The startling new book, “Union Bound: He Went to War to Free the Slaves But Was Freed by Them,” will be available in stores on May 2, but before you pick up the book, you can go see the movie.
Debuting on April 22 in theaters nationwide, “Union Bound” tells the true story of Joseph Hoover, a Union soldier who witnessed many incredible moments during the terrible carnage of the Civil War.
He wrote two diaries which survive today. They describe how during 1864 he was captured at the Battle of the Wilderness and was taken to the notorious Confederate prison camp at Andersonville.
After four months he was transferred to Florence, S.C., to a new camp. There, together with a friend, he escaped. They were aided by slaves and what is now known as the Underground Railroad to get to freedom. Hoover was later wounded in the war but survived.
Tickets for “Union Bound” are available at Fandango.com, where you can type in your zip code and you can purchase tickets in advance.
Directed by Harvey Lowry and starring Sean Stone and Tank Johnson, “Union Bound” was produced by Uptone Pictures.
“Here’s a story of just a common man who went to war to, as he wrote in his diary, ‘free the slaves, but was freed by them.’ What makes the story of Joseph Hoover told in the movie so important to today’s audience is the values of honor, integrity, and following through with things that you’ve stated you will do,” said Michael Davis, CEO of Uptone Pictures, who also, with William R. Walters, co-wrote the book “Union Bound.”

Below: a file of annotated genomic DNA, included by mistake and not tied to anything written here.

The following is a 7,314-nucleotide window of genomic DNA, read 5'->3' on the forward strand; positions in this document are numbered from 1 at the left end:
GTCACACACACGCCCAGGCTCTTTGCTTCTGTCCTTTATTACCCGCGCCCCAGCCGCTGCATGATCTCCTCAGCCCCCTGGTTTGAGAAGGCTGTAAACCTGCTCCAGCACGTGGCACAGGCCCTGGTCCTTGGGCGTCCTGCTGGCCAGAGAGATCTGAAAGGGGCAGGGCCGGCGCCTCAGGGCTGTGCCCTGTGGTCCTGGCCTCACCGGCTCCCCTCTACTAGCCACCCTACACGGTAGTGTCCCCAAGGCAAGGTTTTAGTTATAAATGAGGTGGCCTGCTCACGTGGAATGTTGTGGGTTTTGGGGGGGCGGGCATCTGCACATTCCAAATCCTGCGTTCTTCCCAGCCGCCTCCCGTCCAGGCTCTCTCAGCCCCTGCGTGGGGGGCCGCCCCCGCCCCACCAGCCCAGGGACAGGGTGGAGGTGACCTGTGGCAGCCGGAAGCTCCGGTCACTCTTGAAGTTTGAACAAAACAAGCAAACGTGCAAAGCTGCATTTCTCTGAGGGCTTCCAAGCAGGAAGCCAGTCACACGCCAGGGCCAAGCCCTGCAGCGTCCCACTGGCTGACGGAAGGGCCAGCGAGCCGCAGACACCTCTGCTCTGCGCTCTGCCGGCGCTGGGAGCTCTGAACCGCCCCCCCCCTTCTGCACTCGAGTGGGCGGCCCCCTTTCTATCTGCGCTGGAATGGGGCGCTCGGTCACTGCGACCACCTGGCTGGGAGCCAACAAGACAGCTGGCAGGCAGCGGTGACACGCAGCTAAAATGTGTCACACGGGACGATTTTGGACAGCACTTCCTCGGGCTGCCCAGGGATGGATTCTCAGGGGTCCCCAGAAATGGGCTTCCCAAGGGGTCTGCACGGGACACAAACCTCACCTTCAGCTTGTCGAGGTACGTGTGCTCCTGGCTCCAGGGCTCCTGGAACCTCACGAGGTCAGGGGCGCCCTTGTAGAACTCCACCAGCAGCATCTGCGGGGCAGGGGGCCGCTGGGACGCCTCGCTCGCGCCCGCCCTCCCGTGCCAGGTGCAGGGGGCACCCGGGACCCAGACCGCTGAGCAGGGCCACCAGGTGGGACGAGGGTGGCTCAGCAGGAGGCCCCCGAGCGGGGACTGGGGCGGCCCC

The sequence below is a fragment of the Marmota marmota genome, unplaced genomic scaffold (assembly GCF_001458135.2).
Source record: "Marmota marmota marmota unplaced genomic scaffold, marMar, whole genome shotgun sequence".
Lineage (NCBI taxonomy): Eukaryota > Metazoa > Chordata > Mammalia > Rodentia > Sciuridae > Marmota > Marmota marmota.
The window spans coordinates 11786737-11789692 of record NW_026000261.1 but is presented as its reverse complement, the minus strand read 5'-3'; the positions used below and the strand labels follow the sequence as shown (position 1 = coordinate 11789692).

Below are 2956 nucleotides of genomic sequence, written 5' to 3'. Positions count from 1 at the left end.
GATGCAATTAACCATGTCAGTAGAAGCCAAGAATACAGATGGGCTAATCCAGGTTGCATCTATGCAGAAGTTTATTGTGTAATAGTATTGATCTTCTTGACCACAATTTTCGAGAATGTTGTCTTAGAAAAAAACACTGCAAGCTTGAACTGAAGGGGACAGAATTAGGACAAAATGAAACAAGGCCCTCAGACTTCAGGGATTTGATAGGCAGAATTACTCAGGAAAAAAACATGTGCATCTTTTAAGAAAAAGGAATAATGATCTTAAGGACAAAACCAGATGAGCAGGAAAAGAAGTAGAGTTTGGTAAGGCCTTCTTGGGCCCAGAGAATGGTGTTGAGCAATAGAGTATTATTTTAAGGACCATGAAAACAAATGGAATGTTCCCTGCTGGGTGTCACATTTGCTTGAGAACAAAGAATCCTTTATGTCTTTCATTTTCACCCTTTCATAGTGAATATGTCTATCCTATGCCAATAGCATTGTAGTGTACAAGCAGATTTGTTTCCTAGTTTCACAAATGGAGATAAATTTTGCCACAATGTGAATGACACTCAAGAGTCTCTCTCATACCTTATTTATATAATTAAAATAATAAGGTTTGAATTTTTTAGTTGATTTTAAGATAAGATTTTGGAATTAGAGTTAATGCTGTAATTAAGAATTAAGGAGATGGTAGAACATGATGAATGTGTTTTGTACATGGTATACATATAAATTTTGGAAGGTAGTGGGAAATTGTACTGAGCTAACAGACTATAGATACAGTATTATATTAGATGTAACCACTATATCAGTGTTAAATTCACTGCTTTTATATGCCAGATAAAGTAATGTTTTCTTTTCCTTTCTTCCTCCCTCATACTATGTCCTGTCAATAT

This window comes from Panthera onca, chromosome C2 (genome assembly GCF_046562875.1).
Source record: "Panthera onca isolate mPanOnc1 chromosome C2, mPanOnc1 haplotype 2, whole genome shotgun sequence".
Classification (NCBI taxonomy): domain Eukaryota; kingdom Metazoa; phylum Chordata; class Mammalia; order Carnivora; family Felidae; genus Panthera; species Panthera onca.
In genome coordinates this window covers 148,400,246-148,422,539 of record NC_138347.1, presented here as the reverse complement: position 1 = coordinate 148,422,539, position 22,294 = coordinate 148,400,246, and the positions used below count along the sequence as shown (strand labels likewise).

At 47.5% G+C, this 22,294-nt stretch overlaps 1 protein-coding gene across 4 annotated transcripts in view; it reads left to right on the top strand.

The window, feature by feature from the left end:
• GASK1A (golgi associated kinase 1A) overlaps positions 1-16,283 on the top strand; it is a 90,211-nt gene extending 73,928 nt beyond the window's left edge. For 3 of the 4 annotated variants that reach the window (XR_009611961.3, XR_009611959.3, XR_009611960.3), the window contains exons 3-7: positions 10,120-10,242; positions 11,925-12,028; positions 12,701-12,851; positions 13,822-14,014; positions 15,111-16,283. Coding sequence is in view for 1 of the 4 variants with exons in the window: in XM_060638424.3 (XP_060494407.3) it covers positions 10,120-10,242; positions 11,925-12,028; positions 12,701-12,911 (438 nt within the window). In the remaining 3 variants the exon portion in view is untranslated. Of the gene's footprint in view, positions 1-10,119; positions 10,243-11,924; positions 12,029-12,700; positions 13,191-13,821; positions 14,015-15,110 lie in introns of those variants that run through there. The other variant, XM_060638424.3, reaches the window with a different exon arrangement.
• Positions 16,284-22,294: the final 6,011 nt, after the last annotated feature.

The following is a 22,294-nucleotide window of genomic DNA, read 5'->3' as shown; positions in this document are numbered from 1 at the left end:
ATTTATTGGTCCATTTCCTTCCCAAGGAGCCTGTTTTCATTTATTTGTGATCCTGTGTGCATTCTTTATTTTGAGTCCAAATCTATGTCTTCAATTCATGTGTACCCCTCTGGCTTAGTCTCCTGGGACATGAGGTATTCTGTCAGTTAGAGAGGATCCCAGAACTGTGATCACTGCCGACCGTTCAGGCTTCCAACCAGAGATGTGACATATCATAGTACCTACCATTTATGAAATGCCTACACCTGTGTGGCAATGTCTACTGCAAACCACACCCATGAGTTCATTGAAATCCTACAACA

“The Los Angeles premiere will be at the historic Dunn Theater at the Academy of Motion Picture Arts and Sciences, and we can’t wait for the movie audiences across the country to have the opportunity to see our film.”
“Union Bound” is based on the actual diaries of Union soldier Joseph Hoover. He joined the Union army, became a sergeant, and was captured during the Battle of the Wilderness and taken to the dreaded Andersonville prison in Georgia where he was held for four long months before being transferred to the Florence Stockade in South Carolina.
However, from there he escaped and was helped by the very slaves he fought to free to return to the North.
Being published by WND Books, “Union Bound: He Went to War to Free the Slaves But Was Freed by Them,” will be in stores on May 2.
After the war Hoover went back to his farm in upstate New York and worked as a cabinetmaker. He went on to live to be 84 years old.